Sometimes when a teacher presents new tech, they will have to act like a game show host and not a teacher. Make the new tech seem exciting and very rewarding. In college, I was required to take an acting class or be in a school play to fulfill my education degree. I loved this idea, because it really weeded out the people who could not speak in front of a group of people. Teaching is even tougher than performing on stage because at least the audience wants to be there. That cannot always be said about the people sitting in the classroom. I ended up being in a one act and I loved it. I understood that I needed to put on a performance in every class that I taught to get the kids excited about the material. If I’m not excited, why should they be? The same is true about integrating new tech into the classroom or the building. If you want other teachers to use a new piece of technology, you need to sell it to them. They need to feel the energy you felt when you first used it. Share that experience with them.

Dana Barrett: That's the bedroom, but nothing ever happened in there.
Dr. Peter Venkman: What a crime.

This is a stretch, but there is nothing worse than underutilizing tools. As a teacher, we have access to some amazing tools on the Internet and it is a crime for teachers not to use them. Using these tools can make education better for everyone. Students will love them if they are given the chance to use them and create. Parents will love them because they will see their children passionate about assignments and using the computer for something other than Facebook. These are wonderful tools that can improve education. As teachers, we need to advocate to the rest of the world about the importance of using these tools to help our students be prepared for the future.

Winston Zeddemore: Ray, when someone asks you if you're a teacher, you say, "YES"!

OK, so I changed the word “god” to “teacher”. That is how I feel though. I love telling people that I’m a teacher and I love that I’m a Nerdy one at that. Using tech in the classroom is something I deem important for my students. I see some of them growing and learning in different ways. I’m sure there were teachers that lifted their nose at the thought of using overhead projectors or even using electronic mail to communicate with parents. Now, they cannot live without them. As new tech comes and goes, it is important that we stand up and say, “Yes, I’m a teacher and I’m going to use anything possible to teach my students.”

This post has been the hardest one to write. I love “Ghostbusters”. It is one of my favorite comedies and overall movies. However, this movie really lends itself to the physical comedy and timing. There are some very quote worthy lines, but some are not as funny when pulled out of context. I hope this one lives up to the standards over the other posts. I’ll have a new poll up later this month so the masses can vote on the next movie topic. I’m always open to other movie suggestions if you have them.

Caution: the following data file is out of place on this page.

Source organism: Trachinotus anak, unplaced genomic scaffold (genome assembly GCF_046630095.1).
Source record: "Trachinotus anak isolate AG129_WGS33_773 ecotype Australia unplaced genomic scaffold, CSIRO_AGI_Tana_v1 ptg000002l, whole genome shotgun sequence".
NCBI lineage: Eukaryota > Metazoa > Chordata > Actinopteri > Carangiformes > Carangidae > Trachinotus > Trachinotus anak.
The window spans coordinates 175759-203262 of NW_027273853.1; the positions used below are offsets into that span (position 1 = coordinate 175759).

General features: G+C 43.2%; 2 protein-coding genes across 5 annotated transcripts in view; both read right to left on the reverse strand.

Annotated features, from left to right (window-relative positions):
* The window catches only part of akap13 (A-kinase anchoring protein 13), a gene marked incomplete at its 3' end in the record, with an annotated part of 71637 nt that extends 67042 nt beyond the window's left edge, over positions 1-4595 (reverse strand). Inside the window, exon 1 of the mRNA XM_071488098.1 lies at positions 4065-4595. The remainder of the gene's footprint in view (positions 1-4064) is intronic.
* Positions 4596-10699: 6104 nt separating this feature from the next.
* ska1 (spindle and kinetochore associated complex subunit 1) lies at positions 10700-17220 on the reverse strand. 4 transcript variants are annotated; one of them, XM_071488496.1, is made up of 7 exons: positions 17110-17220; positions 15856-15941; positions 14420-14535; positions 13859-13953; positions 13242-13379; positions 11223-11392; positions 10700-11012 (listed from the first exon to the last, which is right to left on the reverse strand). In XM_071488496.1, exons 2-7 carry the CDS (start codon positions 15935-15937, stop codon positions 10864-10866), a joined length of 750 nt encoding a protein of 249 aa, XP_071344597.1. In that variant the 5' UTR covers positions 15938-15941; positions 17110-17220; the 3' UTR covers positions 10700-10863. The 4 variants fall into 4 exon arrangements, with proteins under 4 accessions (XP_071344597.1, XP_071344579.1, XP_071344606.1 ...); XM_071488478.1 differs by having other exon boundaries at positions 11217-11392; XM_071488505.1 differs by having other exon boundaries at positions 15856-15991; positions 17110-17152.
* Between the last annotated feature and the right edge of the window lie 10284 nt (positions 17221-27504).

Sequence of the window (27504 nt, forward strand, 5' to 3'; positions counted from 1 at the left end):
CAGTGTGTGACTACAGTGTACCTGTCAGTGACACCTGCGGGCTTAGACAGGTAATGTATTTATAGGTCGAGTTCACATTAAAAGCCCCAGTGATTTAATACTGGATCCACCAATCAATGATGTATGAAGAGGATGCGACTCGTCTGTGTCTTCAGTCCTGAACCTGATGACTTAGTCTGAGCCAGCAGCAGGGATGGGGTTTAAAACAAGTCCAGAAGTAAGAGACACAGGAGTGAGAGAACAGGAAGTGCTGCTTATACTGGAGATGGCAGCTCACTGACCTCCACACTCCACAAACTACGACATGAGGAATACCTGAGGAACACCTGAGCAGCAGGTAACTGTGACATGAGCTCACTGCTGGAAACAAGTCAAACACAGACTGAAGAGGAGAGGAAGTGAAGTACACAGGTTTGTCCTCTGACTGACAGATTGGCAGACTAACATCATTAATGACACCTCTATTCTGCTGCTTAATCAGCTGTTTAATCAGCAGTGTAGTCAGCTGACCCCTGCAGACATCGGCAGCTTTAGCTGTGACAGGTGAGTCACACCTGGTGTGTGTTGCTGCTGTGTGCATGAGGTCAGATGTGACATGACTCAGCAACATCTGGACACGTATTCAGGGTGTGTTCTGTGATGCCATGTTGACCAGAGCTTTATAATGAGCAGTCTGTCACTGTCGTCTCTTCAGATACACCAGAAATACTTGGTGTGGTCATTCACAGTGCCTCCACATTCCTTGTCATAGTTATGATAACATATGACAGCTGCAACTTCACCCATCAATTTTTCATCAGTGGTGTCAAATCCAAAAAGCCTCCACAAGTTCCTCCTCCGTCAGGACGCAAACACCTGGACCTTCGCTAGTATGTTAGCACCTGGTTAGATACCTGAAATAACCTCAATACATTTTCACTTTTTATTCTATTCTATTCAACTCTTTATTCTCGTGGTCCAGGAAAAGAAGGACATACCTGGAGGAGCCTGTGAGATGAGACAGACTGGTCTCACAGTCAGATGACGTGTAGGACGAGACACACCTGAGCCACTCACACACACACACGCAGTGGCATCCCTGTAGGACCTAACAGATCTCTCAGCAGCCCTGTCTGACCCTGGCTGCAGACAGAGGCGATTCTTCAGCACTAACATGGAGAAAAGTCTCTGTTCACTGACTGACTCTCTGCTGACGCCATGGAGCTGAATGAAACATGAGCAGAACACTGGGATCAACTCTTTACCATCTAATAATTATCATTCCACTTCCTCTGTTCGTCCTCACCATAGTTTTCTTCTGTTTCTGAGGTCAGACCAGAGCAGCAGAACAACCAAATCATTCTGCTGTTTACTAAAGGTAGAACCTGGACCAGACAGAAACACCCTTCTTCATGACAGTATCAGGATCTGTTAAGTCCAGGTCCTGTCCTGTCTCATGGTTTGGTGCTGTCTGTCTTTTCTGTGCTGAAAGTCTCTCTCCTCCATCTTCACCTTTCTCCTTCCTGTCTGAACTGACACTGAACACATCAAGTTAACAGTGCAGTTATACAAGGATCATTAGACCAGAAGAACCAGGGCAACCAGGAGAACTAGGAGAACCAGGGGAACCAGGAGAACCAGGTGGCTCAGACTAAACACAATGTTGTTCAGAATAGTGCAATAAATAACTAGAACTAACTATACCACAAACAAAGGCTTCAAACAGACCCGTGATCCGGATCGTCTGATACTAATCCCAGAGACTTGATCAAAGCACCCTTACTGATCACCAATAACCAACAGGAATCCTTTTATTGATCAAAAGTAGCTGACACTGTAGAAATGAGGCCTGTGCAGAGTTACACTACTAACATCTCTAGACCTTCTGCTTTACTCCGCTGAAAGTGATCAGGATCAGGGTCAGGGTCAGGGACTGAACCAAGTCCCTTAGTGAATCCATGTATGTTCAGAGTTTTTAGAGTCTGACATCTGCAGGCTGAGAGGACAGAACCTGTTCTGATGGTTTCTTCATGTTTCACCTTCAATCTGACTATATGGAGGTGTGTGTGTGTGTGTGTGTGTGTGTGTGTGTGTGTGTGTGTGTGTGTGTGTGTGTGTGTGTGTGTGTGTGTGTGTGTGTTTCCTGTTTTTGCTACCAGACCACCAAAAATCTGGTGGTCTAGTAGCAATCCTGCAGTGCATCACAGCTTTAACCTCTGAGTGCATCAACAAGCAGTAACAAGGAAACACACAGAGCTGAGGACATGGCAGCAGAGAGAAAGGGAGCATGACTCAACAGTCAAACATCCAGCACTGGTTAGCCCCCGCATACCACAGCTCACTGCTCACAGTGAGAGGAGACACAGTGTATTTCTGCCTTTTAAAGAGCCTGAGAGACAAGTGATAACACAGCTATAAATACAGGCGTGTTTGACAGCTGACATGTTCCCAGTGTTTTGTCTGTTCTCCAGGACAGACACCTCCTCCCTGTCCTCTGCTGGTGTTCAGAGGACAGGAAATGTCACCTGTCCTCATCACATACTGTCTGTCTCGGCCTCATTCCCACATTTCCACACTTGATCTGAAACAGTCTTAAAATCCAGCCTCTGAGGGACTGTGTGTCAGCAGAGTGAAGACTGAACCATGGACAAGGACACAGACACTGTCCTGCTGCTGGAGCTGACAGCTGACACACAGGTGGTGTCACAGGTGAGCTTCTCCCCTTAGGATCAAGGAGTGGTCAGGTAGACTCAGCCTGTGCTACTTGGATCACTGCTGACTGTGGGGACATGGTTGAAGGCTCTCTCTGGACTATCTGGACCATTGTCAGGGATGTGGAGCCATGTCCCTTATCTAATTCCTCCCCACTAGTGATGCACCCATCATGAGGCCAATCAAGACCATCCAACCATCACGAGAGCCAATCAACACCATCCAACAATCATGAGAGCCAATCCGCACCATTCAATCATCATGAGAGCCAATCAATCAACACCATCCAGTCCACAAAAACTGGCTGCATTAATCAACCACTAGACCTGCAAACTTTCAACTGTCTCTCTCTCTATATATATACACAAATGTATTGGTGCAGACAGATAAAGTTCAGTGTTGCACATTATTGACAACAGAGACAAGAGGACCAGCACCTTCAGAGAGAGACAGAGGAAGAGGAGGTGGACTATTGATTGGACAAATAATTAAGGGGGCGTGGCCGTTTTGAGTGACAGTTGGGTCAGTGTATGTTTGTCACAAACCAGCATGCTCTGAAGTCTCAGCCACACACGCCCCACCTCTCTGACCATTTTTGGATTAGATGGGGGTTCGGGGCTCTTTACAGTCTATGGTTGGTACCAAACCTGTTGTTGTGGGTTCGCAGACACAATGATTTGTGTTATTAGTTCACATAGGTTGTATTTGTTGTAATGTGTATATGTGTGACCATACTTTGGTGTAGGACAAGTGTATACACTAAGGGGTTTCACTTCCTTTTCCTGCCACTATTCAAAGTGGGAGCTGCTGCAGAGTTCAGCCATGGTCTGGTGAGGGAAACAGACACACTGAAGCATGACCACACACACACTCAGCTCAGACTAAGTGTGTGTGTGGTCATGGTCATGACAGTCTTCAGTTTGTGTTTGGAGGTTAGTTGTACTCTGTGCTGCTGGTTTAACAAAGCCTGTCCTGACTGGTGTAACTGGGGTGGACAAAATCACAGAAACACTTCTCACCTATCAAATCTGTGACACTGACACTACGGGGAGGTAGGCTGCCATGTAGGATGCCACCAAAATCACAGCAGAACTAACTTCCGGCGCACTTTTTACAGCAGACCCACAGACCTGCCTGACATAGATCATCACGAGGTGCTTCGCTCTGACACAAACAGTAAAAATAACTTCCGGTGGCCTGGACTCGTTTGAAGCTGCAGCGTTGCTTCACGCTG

Thanks to all of my readers and I look forward to all of your comments.

P.S. Here are a couple of gems for you to watch. Look for the awesome cameos in this video. What were these people thinking?

This is for the truly Nerdy Teachers out there. I loved this cartoon growing up.

Word cloud made with WordItOut


  1. I enjoy your "Everything I ever..." posts. I agree with a lot of your points, but I have a different take on explaining all the parts of something to students before letting them use it (don't cross streams). I think students learn best from their mistakes and find that students do better on projects if I give them a class to experiment with a new app before they start in on their project. Cool stuff though. I like your thoughts.

    - a fellow nerdy teacher.

  2. First of all, I had completely forgotten that there was a Ghostbusters cartoon! Ahh, the memories you just brought back. This is a most excellent movie. My brother and I played Ghostbusters over and over slinking around our basement growing up. You did an excellent job with this...each time you write one of these posts I wonder how you are going to pull it off, and you always do! " you smell something?" :D It is all about communication.
    You have me watching movies looking for how they tie into tech integration...which means that I am quickly becoming an even nerdier teacher, and loving every minute!

  3. I love this series! Thank you! You don't only make this an entertaining read but you really do find great nuggets of ways to integrate technology. I think many teachers new to technology would enjoy these posts and not feel pressured to use technology. This is fun!